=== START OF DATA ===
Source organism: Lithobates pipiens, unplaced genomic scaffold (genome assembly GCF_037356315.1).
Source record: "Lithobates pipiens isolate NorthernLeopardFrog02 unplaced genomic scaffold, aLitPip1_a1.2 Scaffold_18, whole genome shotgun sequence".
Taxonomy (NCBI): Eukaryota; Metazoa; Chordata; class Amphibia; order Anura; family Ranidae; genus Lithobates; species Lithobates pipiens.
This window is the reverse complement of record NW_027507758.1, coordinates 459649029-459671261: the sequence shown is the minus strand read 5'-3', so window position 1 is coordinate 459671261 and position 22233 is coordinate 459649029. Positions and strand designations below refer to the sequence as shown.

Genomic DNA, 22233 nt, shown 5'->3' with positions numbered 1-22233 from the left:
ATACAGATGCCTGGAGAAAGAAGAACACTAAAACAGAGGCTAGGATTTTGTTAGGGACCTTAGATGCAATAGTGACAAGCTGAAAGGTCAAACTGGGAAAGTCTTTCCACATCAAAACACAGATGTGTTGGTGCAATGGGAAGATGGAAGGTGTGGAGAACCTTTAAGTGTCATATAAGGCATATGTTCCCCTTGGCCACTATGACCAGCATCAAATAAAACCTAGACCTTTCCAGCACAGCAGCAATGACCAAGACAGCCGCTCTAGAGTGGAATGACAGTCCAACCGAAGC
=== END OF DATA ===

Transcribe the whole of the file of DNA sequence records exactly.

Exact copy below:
Source organism: Lithobates pipiens, unplaced genomic scaffold (genome assembly GCF_037356315.1).
Source record: "Lithobates pipiens isolate NorthernLeopardFrog02 unplaced genomic scaffold, aLitPip1_a1.2 Scaffold_18, whole genome shotgun sequence".
Taxonomy (NCBI): Eukaryota; Metazoa; Chordata; class Amphibia; order Anura; family Ranidae; genus Lithobates; species Lithobates pipiens.
This window is the reverse complement of record NW_027507758.1, coordinates 459649029-459671261: the sequence shown is the minus strand read 5'-3', so window position 1 is coordinate 459671261 and position 22233 is coordinate 459649029. Positions and strand designations below refer to the sequence as shown.

Genomic DNA, 22233 nt, shown 5'->3' with positions numbered 1-22233 from the left:
ATACAGATGCCTGGAGAAAGAAGAACACTAAAACAGAGGCTAGGATTTTGTTAGGGACCTTAGATGCAATAGTGACAAGCTGAAAGGTCAAACTGGGAAAGTCTTTCCACATCAAAACACAGATGTGTTGGTGCAATGGGAAGATGGAAGGTGTGGAGAACCTTTAAGTGTCATATAAGGCATATGTTCCCCTTGGCCACTATGACCAGCATCAAATAAAACCTAGACCTTTCCAGCACAGCAGCAATGACCAAGACAGCCGCTCTAGAGTGGAATGACAGTCCAACCGAAGC